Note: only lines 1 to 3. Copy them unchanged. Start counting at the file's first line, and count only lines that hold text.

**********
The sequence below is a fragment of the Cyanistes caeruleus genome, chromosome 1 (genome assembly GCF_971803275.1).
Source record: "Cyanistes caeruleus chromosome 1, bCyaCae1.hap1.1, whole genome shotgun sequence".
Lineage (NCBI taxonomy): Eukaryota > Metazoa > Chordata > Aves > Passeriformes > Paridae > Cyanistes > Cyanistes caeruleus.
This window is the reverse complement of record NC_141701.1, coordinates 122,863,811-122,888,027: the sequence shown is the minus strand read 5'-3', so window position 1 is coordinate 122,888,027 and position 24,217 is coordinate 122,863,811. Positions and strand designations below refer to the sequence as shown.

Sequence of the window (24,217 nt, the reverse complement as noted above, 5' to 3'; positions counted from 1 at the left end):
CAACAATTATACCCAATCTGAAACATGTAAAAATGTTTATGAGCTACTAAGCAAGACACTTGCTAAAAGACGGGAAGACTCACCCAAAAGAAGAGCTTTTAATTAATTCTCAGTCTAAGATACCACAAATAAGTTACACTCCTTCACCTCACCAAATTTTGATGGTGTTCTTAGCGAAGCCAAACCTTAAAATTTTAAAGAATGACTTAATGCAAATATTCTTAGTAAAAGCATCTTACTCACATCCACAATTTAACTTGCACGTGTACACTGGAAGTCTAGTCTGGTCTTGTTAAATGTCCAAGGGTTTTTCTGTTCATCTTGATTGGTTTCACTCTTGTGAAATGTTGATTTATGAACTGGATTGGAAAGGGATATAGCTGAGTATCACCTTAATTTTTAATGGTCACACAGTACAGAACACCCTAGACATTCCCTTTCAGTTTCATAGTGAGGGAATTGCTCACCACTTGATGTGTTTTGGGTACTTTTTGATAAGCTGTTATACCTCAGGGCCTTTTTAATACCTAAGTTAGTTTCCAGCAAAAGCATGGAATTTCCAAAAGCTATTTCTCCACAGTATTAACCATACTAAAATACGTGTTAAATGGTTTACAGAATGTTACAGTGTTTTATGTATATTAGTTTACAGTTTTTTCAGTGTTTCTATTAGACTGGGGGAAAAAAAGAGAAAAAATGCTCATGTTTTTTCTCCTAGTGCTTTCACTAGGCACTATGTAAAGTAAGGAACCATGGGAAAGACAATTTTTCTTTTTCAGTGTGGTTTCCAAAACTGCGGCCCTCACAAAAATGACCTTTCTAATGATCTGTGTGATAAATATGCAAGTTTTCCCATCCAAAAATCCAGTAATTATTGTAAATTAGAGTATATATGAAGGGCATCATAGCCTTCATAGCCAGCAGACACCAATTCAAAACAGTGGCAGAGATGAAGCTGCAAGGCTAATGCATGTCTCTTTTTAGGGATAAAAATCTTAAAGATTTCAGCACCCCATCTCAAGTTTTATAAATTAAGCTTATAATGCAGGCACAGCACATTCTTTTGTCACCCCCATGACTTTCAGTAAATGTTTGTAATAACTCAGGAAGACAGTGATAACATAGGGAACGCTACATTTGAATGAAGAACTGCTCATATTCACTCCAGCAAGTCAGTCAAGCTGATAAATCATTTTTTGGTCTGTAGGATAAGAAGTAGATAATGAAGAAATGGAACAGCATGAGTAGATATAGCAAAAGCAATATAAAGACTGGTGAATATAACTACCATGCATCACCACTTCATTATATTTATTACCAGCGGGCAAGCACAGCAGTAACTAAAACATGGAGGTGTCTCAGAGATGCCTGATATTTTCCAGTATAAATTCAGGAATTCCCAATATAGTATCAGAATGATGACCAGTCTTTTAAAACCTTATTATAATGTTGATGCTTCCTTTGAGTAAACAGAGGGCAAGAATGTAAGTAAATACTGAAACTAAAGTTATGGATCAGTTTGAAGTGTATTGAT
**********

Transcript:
The sequence below is a fragment of the Cyanistes caeruleus genome, chromosome 1 (genome assembly GCF_971803275.1).
Source record: "Cyanistes caeruleus chromosome 1, bCyaCae1.hap1.1, whole genome shotgun sequence".
Lineage (NCBI taxonomy): Eukaryota > Metazoa > Chordata > Aves > Passeriformes > Paridae > Cyanistes > Cyanistes caeruleus.